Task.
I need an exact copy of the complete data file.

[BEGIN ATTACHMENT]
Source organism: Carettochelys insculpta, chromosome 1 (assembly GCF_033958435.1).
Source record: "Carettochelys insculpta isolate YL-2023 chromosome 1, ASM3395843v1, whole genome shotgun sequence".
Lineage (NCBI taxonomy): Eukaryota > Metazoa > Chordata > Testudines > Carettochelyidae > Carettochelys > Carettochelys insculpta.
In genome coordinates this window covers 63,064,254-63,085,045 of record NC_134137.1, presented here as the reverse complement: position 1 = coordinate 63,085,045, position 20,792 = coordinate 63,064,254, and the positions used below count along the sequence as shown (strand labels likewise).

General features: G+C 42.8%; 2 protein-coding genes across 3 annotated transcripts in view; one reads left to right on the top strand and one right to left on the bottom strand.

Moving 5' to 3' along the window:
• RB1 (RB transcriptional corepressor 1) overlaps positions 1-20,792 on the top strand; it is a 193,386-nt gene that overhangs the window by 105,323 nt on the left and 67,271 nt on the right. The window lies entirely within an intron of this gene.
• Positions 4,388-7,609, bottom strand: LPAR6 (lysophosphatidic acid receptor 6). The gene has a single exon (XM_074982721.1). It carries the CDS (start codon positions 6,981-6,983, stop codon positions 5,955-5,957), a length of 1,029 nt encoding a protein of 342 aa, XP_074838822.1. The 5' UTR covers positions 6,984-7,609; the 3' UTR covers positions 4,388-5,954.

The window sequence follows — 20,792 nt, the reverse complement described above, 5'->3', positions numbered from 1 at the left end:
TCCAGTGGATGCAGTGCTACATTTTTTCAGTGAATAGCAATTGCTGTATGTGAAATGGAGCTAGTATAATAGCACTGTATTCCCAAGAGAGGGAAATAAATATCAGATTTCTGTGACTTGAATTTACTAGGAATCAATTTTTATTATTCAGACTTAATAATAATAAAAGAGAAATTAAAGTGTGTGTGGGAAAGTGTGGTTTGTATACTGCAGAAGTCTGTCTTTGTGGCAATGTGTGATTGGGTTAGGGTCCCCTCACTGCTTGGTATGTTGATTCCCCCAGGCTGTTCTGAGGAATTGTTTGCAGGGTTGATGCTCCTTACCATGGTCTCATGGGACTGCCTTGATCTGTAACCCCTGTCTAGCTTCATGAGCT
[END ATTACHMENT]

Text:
Source organism: Carettochelys insculpta, chromosome 1 (assembly GCF_033958435.1).
Source record: "Carettochelys insculpta isolate YL-2023 chromosome 1, ASM3395843v1, whole genome shotgun sequence".
Lineage (NCBI taxonomy): Eukaryota > Metazoa > Chordata > Testudines > Carettochelyidae > Carettochelys > Carettochelys insculpta.
In genome coordinates this window covers 63,064,254-63,085,045 of record NC_134137.1, presented here as the reverse complement: position 1 = coordinate 63,085,045, position 20,792 = coordinate 63,064,254, and the positions used below count along the sequence as shown (strand labels likewise).

General features: G+C 42.8%; 2 protein-coding genes across 3 annotated transcripts in view; one reads left to right on the top strand and one right to left on the bottom strand.

Moving 5' to 3' along the window:
• RB1 (RB transcriptional corepressor 1) overlaps positions 1-20,792 on the top strand; it is a 193,386-nt gene that overhangs the window by 105,323 nt on the left and 67,271 nt on the right. The window lies entirely within an intron of this gene.
• Positions 4,388-7,609, bottom strand: LPAR6 (lysophosphatidic acid receptor 6). The gene has a single exon (XM_074982721.1). It carries the CDS (start codon positions 6,981-6,983, stop codon positions 5,955-5,957), a length of 1,029 nt encoding a protein of 342 aa, XP_074838822.1. The 5' UTR covers positions 6,984-7,609; the 3' UTR covers positions 4,388-5,954.

The window sequence follows — 20,792 nt, the reverse complement described above, 5'->3', positions numbered from 1 at the left end:
TCCAGTGGATGCAGTGCTACATTTTTTCAGTGAATAGCAATTGCTGTATGTGAAATGGAGCTAGTATAATAGCACTGTATTCCCAAGAGAGGGAAATAAATATCAGATTTCTGTGACTTGAATTTACTAGGAATCAATTTTTATTATTCAGACTTAATAATAATAAAAGAGAAATTAAAGTGTGTGTGGGAAAGTGTGGTTTGTATACTGCAGAAGTCTGTCTTTGTGGCAATGTGTGATTGGGTTAGGGTCCCCTCACTGCTTGGTATGTTGATTCCCCCAGGCTGTTCTGAGGAATTGTTTGCAGGGTTGATGCTCCTTACCATGGTCTCATGGGACTGCCTTGATCTGTAACCCCTGTCTAGCTTCATGAGCT